Can We Identify Where in Urban Settings Invasive Plants Are More Likely to be Found?
In urban areas, invasive plants are mostly found in greenspaces (i.e., parks, gardens, natural areas). Management of invasive plants includes multiple approaches such as preventing spread, detecting new invaders early, monitoring, and managing infestations. Prevention strategies are more cost-effective than treatments, especially when land managers understand where invasive plants are most likely to occur. Therefore, understanding differences in where invasive plants occur and identifying areas at higher risk of invasion, are important in guiding future programs.
A study conducted in Metro Vancouver aimed to identify areas at risk of invasive plants using greenspace type, socio-economic, topographic, and land use variables. The study focused on four common invasive plants that are prioritized for management in Metro Vancouver: English ivy, knotweed species, Himalayan blackberry, and yellow archangel. The main objectives were to:
- Test for differences in species occurrence among three greenspace types: park & recreation, natural areas, and leisure facilities (such as community centres);
- Examine the relationships between where the plants are growing and socio-economic, topographic, and land-use features of these greenspace types.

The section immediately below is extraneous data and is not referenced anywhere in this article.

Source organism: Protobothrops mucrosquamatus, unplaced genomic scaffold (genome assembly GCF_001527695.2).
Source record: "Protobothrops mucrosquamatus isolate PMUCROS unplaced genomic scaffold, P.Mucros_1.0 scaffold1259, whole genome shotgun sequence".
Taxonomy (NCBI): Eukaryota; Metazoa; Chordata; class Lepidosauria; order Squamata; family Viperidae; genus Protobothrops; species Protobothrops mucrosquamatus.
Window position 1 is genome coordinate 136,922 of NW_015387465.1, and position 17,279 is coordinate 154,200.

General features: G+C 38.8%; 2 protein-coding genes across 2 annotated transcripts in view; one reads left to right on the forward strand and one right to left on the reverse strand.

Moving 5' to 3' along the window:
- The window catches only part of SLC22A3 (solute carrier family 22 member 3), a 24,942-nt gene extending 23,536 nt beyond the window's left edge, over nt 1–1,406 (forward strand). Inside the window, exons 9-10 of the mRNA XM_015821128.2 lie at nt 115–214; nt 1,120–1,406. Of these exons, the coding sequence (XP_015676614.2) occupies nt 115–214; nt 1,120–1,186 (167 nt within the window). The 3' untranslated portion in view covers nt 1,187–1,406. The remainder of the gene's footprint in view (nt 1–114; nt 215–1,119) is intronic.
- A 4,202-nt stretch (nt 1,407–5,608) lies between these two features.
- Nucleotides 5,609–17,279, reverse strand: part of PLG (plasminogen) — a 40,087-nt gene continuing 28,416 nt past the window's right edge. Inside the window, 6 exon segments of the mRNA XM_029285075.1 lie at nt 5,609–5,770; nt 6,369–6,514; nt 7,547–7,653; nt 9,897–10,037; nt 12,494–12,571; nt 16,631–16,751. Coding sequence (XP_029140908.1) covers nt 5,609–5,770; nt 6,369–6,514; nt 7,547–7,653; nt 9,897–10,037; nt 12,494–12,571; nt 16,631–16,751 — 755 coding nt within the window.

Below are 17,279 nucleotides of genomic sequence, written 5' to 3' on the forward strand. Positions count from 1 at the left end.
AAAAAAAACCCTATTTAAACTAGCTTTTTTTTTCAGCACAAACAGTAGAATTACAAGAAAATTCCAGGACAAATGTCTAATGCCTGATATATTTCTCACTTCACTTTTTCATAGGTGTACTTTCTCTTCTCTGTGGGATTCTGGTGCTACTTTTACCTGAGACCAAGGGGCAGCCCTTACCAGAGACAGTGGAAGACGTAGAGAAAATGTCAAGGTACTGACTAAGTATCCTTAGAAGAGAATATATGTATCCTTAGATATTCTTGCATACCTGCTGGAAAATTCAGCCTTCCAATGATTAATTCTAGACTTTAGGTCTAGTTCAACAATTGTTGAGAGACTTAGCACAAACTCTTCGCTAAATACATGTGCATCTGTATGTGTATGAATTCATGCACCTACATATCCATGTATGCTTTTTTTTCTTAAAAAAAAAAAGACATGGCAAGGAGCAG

The results suggested that invasive plants were more likely to be present in natural areas compared to either park & recreation or leisure facilities. Greenspaces located within wealthier neighbourhoods and/or those with higher population density experienced a higher chance of having invasive plants.
The results of this research provide managers, practitioners, and researchers with statistical evidence about the types of greenspaces and some corresponding features that should be considered in future prevention and management programs for invasive species.
The study has been published in the Journal Urban Forestry & Urban Greening.
Nguyet-Anh Nguyen is a former graduate student with the UBC Forest Biometrics Lab, co-supervised by Drs Bianca Eskelson and Michael Meitner. For more information about this topic contact Nguyet-Anh Nguyen at firstname.lastname@example.org.